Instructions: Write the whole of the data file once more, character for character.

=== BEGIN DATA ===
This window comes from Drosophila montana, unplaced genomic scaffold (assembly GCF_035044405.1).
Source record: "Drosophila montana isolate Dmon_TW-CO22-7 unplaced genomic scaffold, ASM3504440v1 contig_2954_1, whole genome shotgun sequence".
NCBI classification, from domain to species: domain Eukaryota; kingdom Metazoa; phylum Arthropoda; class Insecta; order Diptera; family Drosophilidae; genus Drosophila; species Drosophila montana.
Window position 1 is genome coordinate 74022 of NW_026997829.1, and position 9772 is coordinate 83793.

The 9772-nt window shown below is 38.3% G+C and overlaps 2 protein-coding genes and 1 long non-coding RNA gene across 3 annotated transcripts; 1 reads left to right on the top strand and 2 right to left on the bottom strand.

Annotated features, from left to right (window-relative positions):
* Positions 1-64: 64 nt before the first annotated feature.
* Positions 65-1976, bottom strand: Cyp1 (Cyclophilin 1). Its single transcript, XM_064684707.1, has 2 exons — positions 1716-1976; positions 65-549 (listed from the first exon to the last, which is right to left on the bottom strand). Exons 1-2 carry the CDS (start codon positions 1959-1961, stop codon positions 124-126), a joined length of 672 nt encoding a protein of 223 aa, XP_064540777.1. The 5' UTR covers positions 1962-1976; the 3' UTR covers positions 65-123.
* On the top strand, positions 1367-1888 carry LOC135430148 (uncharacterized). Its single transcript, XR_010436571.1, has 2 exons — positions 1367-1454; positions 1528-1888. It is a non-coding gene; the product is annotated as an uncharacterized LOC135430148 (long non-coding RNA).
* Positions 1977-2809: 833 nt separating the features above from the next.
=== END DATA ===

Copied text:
This window comes from Drosophila montana, unplaced genomic scaffold (assembly GCF_035044405.1).
Source record: "Drosophila montana isolate Dmon_TW-CO22-7 unplaced genomic scaffold, ASM3504440v1 contig_2954_1, whole genome shotgun sequence".
NCBI classification, from domain to species: domain Eukaryota; kingdom Metazoa; phylum Arthropoda; class Insecta; order Diptera; family Drosophilidae; genus Drosophila; species Drosophila montana.
Window position 1 is genome coordinate 74022 of NW_026997829.1, and position 9772 is coordinate 83793.

The 9772-nt window shown below is 38.3% G+C and overlaps 2 protein-coding genes and 1 long non-coding RNA gene across 3 annotated transcripts; 1 reads left to right on the top strand and 2 right to left on the bottom strand.

Annotated features, from left to right (window-relative positions):
* Positions 1-64: 64 nt before the first annotated feature.
* Positions 65-1976, bottom strand: Cyp1 (Cyclophilin 1). Its single transcript, XM_064684707.1, has 2 exons — positions 1716-1976; positions 65-549 (listed from the first exon to the last, which is right to left on the bottom strand). Exons 1-2 carry the CDS (start codon positions 1959-1961, stop codon positions 124-126), a joined length of 672 nt encoding a protein of 223 aa, XP_064540777.1. The 5' UTR covers positions 1962-1976; the 3' UTR covers positions 65-123.
* On the top strand, positions 1367-1888 carry LOC135430148 (uncharacterized). Its single transcript, XR_010436571.1, has 2 exons — positions 1367-1454; positions 1528-1888. It is a non-coding gene; the product is annotated as an uncharacterized LOC135430148 (long non-coding RNA).
* Positions 1977-2809: 833 nt separating the features above from the next.